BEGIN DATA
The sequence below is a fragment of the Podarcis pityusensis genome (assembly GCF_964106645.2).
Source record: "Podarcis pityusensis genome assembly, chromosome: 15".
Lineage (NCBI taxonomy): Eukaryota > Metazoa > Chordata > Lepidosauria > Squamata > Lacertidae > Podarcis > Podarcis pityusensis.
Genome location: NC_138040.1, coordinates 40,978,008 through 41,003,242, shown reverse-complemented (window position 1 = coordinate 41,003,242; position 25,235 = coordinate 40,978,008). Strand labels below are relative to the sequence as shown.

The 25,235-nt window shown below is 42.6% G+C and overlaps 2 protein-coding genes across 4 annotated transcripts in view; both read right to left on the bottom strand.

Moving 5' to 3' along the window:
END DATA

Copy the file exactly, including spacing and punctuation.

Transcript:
The sequence below is a fragment of the Podarcis pityusensis genome (assembly GCF_964106645.2).
Source record: "Podarcis pityusensis genome assembly, chromosome: 15".
Lineage (NCBI taxonomy): Eukaryota > Metazoa > Chordata > Lepidosauria > Squamata > Lacertidae > Podarcis > Podarcis pityusensis.
Genome location: NC_138040.1, coordinates 40,978,008 through 41,003,242, shown reverse-complemented (window position 1 = coordinate 41,003,242; position 25,235 = coordinate 40,978,008). Strand labels below are relative to the sequence as shown.

The 25,235-nt window shown below is 42.6% G+C and overlaps 2 protein-coding genes across 4 annotated transcripts in view; both read right to left on the bottom strand.

Moving 5' to 3' along the window: